Fighting the "legacy" reputations of GNU/Linux, seventeen years later

Regular readers of this column will know that I'm a fan of education and positive experience as an advocacy tool in place of shouting from rooftops. Winning the mindset of an average computer user -- particularly home users -- is never going to be a quick process but a recent experience showed me we still have some old and familiar hills to climb. How do we combat legacy reputations of GNU/Linux that are no longer valid?

Average users

A friend of mine has been using GNU/Linux -- Debian to be precise -- for about three years. Prior to that he had used Windows for several years. It was his choice to switch, but I helped him do it. He's taken to Debian with great gusto; in fact, he's often mentioned how much easier he finds his computer to use when he's using it. He has a "just in case" dual-boot set up with Windows XP but he rarely uses it because he finds it "slow" and "less intuitive". He'll ask me for advice on software choice because he's keen not to have to go back to Windows at all. He's by no means an expert but he's also no longer a beginner. He's quite happy to engage with the shell if required but prefers not to. I support him when called upon but rarely have to. He is analogous to a car driver who is confident in changing a lamp bulb. Sounds like an ideal conversion story doesn't it? And it probably is - yet even with him there are parts of the "reputation" of GNU/Linux that keep resurfacing.

He's had an ongoing issue with his printer: a classic case of a single flashing light which could mean a million things. He's browsed help sites and read PDF manuals and followed help guides with no success. Assuming the printer was dead his son-in-law donated a slightly newer one. It worked for a while but then developed a slightly similar fault. He went through the same process again with similar results. At this point he figured the common point must be his computer so he removed and reinstalled both printers in Debian (wizards make life so much easier for some people you know). Still no joy. Neither printer was playing nicely any longer. At this stage he called me.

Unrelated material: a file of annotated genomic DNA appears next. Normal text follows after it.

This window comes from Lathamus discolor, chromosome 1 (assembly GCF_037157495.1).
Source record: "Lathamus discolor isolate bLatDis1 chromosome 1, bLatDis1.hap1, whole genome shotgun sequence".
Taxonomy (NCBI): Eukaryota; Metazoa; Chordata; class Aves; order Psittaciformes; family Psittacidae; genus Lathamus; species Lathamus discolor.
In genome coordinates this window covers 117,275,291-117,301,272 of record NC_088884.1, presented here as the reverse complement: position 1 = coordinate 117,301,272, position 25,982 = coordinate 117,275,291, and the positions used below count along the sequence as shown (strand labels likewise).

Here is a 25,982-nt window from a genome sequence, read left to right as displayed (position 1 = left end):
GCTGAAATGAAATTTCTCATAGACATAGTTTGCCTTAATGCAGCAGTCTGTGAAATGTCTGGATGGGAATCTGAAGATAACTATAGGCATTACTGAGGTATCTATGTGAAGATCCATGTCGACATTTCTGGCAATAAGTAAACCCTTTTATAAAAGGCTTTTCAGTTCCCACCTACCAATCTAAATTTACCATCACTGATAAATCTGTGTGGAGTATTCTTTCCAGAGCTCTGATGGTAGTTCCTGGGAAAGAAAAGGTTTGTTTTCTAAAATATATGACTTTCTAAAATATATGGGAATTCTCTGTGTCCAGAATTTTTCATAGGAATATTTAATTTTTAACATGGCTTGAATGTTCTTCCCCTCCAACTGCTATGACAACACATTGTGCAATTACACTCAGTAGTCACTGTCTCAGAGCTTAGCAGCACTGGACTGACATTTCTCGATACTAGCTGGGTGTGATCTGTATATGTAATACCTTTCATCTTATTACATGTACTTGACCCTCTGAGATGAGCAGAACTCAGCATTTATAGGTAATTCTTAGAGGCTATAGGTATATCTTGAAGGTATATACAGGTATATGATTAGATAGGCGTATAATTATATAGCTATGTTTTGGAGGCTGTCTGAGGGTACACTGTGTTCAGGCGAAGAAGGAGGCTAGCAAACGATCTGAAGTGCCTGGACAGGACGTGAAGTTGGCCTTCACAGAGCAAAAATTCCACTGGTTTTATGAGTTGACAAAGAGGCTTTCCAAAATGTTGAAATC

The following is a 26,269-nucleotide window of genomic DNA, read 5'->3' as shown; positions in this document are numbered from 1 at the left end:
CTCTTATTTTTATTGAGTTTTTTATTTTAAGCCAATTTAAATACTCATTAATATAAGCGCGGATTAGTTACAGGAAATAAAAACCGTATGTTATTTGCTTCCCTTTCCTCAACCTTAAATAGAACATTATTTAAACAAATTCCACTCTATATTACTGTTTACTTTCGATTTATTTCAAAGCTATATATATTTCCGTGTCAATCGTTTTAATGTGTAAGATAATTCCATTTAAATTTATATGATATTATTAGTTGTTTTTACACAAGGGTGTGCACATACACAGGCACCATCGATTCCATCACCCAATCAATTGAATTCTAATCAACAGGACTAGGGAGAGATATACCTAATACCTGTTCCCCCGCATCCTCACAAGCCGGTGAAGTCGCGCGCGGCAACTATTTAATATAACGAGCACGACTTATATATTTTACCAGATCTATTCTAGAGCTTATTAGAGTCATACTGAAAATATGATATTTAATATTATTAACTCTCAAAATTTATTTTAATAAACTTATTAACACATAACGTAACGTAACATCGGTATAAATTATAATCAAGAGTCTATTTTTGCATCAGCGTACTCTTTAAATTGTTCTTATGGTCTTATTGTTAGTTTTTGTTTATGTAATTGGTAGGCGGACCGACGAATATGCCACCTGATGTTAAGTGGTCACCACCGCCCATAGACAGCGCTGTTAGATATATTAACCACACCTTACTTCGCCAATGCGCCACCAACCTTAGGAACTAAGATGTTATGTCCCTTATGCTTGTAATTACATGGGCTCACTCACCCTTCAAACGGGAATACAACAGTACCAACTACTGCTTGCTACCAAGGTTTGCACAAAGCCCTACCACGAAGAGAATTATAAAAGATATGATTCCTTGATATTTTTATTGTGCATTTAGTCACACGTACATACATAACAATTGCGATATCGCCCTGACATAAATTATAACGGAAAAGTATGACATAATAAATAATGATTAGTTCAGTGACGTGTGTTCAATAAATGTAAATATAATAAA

Just for your information: the problem with the first printer was age: it had just plain worn out. The second printer had been sitting idle for about a year and the ink well had developed a dry blob which would refused to shift. Both printers incorrectly reported that there was an error with the ink cartridge. After spending several hours on them I came to the conclusion that he would have to buy a new printer. This was fine with him and I was about to leave when he said something which considering his GNU/Linux enthusiasm surprised me. He said "I thought it was me going mad, I tried everything -- I even tried them both from Windows 'cos it would probably work from there".

Legacy reputations